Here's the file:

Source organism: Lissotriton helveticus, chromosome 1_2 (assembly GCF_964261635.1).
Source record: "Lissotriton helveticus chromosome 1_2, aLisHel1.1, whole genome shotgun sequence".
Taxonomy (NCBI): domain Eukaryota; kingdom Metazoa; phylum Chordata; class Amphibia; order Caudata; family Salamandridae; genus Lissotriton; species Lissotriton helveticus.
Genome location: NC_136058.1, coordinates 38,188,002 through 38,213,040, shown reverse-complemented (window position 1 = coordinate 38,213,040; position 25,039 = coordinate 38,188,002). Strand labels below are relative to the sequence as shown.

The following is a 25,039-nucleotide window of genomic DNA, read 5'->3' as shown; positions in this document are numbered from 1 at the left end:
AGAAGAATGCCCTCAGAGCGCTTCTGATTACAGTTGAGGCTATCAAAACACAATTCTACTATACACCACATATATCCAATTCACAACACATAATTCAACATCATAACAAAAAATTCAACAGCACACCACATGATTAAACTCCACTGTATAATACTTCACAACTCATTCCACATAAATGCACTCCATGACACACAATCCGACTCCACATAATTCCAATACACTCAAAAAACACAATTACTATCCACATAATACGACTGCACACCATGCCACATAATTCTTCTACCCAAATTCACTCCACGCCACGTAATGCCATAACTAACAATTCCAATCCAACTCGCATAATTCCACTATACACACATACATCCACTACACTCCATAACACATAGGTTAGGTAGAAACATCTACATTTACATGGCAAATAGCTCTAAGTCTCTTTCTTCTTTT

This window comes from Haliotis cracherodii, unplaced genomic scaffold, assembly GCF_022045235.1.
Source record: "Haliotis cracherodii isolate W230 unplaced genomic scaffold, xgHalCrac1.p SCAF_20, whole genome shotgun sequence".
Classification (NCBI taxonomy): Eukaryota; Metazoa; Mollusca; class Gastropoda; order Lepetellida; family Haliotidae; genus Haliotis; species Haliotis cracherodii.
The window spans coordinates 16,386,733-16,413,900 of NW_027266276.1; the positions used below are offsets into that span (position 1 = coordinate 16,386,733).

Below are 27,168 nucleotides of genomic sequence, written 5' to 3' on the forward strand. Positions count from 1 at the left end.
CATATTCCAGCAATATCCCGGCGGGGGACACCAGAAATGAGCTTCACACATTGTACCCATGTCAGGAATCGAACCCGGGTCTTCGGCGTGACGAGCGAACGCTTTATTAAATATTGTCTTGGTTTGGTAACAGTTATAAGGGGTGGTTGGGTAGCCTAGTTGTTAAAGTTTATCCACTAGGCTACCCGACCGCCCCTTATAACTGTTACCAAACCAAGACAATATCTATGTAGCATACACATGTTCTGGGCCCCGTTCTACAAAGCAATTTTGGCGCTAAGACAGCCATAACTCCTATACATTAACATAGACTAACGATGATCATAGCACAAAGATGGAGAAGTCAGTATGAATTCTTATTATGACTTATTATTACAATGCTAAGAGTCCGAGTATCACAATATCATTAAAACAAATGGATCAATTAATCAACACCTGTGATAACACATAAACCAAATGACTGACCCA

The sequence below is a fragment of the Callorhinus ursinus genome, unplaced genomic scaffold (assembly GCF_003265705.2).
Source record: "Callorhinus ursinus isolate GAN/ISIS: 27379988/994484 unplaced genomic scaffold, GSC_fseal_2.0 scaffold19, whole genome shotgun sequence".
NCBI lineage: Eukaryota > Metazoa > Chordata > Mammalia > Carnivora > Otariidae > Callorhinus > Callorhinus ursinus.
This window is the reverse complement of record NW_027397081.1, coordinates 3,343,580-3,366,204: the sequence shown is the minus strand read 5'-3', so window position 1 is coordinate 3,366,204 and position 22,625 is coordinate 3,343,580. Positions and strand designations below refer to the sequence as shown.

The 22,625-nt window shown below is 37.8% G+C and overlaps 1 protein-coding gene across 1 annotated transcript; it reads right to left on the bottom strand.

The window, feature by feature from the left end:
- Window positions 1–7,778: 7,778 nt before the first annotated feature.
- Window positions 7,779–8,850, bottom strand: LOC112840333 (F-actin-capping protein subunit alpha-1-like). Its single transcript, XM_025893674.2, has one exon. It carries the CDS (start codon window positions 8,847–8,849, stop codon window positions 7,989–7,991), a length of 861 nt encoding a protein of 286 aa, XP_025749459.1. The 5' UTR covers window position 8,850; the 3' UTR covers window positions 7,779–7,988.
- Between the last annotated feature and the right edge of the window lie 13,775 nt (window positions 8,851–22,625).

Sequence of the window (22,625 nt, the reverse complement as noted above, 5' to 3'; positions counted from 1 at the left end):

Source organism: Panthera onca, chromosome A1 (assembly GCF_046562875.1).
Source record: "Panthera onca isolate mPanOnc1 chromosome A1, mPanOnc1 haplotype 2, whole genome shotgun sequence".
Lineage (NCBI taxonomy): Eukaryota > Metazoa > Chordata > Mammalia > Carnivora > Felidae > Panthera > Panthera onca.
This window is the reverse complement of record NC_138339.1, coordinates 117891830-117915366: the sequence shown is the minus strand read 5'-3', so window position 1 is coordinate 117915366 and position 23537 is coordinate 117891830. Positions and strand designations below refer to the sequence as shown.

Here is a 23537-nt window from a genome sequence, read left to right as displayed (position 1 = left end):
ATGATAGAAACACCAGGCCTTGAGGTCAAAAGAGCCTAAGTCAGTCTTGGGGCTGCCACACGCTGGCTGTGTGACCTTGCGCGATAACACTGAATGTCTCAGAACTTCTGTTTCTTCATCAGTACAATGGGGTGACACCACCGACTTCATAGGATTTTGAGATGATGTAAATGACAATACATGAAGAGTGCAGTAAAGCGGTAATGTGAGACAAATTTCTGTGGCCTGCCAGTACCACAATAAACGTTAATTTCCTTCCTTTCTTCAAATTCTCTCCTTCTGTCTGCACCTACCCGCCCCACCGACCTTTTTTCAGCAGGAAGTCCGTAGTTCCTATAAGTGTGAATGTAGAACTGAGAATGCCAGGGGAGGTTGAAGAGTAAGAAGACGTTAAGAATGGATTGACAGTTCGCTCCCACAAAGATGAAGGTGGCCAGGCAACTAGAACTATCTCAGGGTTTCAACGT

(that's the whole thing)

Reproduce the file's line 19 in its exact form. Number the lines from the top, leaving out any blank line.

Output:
- Window positions 1–7,778: 7,778 nt before the first annotated feature.